BEIRUT: Despite criticism from Syrians and rights organizations, a ministerial committee meeting chaired by the prime minister threw its support Monday behind several policies aimed at curbing the number of Syrian refugees in Lebanon.
Social Affairs Minister Rashid Derbas described the presence of over 1 million Syrian refugees as “the most dangerous crisis in Lebanon’s history,” saying all political parties had come to realize that the crisis was a “Lebanese matter rather than sectarian or partisan” issue.
The committee agreed to implement a new policy by which Syrians who return to their country would lose their refugee status, a policy that went into effect over the weekend.
An Interior Ministry source shed some light on the process by which it would be enforced, saying the mechanism to un-register Syrian refugees who cross the border into their home country would be honed with time and the support of the U.N. refugee agency, UNHCR.
“At this point, General Security don’t know who [among the arrivals] has refugee status or not, because the list of registered refugees is with UNHCR,” he told The Daily Star.
In time, he added, General Security would require refugee status to be included in the entry permit of arriving Syrians to keep track of cross-border movements.
The source cited Section C of the 1951 Refugee Convention – a document that Lebanon has not signed – outlining the conditions under which a refugee ceases to claim the status.
“This is the start of reorganizing the status of [Syrian] refugees in Lebanon,” he said. “Everything is being done with all the legal consultants and experts on international law.”
The rationale marks the first time Lebanon has used an instrument of international law to limit the entry of Syrian refugees. Previously, only concerns over state sovereignty have been invoked.
Syria’s Information Minister Omran al-Zoubi Monday strongly criticized Lebanon’s decision, calling it “invalid under the law,” in remarks made to the LBCI television channel. He added, however, that it was ““an internal Lebanese affair” and that Syria would not interfere with the new policy.
The committee also decided to make “contacts” with the appropriate authorities to establish refugee camps in Syria or in the no-man’s land along the border, and it is looking for international backers to help legitimize the massive endeavor.
Khairunissa Dhala, a Refugee Researcher at Amnesty International, voiced strong concern about the Lebanese government’s plan.
“There is an ongoing conflict in Syria – camps in Syria would expose civilians to risks of violence that they are fleeing from,” she told The Daily Star.
At a UNHCR registration center in Jnah, weary Syrians queuing up to apply for refugee status expressed concern about their uncertain future and lamented the Lebanese government’s resolve to curb the number of displaced Syrians in the country.
Syrians said that upon registering, members of the UNHCR had told them that returning to Syria would jeopardize their refugee status.
“Some people have real reasons to go to Syria,” said Abdel-Aziz.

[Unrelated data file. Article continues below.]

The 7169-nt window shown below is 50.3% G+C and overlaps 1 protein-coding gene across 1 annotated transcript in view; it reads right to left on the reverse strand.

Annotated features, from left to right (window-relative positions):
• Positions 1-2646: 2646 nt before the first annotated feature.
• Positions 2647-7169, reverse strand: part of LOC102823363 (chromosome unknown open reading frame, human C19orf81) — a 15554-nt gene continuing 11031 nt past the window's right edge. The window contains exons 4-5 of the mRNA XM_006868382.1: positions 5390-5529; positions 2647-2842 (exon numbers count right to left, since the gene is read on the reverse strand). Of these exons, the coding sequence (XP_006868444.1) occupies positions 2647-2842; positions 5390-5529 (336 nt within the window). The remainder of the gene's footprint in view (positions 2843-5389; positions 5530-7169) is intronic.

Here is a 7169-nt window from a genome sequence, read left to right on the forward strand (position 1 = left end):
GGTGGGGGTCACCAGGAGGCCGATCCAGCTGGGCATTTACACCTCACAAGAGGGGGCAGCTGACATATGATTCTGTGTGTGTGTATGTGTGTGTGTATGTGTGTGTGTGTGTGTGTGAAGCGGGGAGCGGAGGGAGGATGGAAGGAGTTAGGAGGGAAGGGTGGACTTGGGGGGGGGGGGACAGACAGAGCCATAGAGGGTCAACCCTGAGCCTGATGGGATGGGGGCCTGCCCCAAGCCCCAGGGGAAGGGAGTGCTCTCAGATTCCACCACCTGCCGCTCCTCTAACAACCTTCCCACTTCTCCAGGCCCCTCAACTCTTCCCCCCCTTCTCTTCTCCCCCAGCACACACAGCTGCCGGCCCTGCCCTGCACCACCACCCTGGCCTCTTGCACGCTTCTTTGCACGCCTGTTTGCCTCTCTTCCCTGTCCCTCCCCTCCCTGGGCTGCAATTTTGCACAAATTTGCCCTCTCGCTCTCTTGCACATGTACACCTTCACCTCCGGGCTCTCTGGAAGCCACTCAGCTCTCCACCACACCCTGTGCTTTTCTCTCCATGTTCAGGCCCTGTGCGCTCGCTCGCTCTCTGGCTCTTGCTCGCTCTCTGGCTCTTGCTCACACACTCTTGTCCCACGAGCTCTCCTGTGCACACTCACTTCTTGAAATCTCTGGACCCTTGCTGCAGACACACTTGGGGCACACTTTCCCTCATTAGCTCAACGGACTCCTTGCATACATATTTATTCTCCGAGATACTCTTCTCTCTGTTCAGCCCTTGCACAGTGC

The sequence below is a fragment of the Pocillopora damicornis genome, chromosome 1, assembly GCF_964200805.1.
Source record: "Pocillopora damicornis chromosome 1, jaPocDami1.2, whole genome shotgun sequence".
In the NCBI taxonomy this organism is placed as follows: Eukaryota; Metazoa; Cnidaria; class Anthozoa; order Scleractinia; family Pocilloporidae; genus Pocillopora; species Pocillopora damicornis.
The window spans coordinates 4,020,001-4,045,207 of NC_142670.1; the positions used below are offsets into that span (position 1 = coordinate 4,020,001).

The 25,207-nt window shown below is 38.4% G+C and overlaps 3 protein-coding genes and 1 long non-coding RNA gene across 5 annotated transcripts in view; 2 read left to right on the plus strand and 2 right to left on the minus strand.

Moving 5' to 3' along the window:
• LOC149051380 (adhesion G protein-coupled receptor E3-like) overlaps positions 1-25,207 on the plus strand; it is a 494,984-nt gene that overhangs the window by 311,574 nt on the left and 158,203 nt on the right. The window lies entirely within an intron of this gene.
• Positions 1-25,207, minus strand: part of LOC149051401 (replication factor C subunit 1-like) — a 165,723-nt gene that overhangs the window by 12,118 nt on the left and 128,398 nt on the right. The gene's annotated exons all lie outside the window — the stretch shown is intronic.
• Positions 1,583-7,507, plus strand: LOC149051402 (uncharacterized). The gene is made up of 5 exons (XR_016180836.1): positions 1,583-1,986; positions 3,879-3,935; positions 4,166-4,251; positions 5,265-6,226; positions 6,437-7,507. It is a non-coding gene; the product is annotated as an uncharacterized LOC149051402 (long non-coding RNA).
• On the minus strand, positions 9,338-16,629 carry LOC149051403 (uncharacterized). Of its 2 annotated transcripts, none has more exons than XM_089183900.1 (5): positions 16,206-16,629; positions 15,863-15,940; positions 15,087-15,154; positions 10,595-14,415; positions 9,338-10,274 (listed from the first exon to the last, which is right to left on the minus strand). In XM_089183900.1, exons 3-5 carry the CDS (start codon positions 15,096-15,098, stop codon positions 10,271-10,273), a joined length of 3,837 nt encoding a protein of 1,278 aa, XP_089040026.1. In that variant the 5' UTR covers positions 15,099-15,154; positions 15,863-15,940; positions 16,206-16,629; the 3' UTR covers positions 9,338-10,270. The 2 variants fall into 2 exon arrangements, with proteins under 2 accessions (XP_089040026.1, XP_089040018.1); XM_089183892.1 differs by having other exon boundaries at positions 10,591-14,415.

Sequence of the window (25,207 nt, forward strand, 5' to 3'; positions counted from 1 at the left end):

“My wife’s mom goes back to Syria once a month to visit her sons, who are on death row,” he explained.
Others expressed concern about the cooperation, revealed last week, between the UNHCR and the Lebanese authorities, which are eager to obtain information on Syrian refugees. The parties are currently in talks about sharing refugees’ biometric information, including iris scans.
A confidentiality agreement between the UNHCR and the Lebanese government “now rests in the prime minister’s office,” according to a statement from UNHCR.
The Lebanese government says it has the legal right to information collected on its lands.
“Any country in the world has ownership of data being collected on its territories, it’s the same with Jordan, Turkey and Iraq. ... It’s only logical for the Lebanese government to have data,” said Hala al-Helou, an adviser to the social affairs minister.
Since November, the UNHCR has required iris scans for Syrians over the age of 3 who want to register as refugees. The technology, the U.N. contends, reduces fraud and helps ensure that individuals are not registering multiple times under false names.
The U.N. refugee agency purchased iris scanning equipment from a company called IrisGuard, which counts Richard Dearlove, former head of the British spy agency MI6, among its advisory board members. Frances Townsend, who served as the Homeland Security adviser to former U.S. President George Bush, also sits on the company’s advisory board.
Although many Syrian refugees insisted that they had nothing to hide and would be comfortable with the iris scan, others were nervous about the prospect of their biometric data being shared with the Lebanese authorities.
“They’ll take that information and give it to the Syrian government,” said Syrian refugee Yassan, 29. “I won’t allow them to take a scan [of my iris]. I’ll go register somewhere else.”
Nour, a young Syrian woman with two children in tow, said she would rather go without humanitarian aid than submit to an iris scan that could be shared with the Lebanese authorities.
“If they ask for this eye scan, we won’t accept,” she said.
Anna Crowe, a legal officer at the organization Privacy International, said that there were concerns about the UNHCR sharing the refugees’ biometric data.
“Refugees are a particularly vulnerable population, and if any of the database is insecure, if any of that info ends up in the wrong hands, it’s very obviously putting people at risk,” Crowe said.
“While they are in the process of developing a policy, the UNHCR doesn’t currently have a public policy on data protection. They have their own internal policies, but there’s no way to know exactly what agreements they’re reaching with governments or how they deal with the data they have,” she said.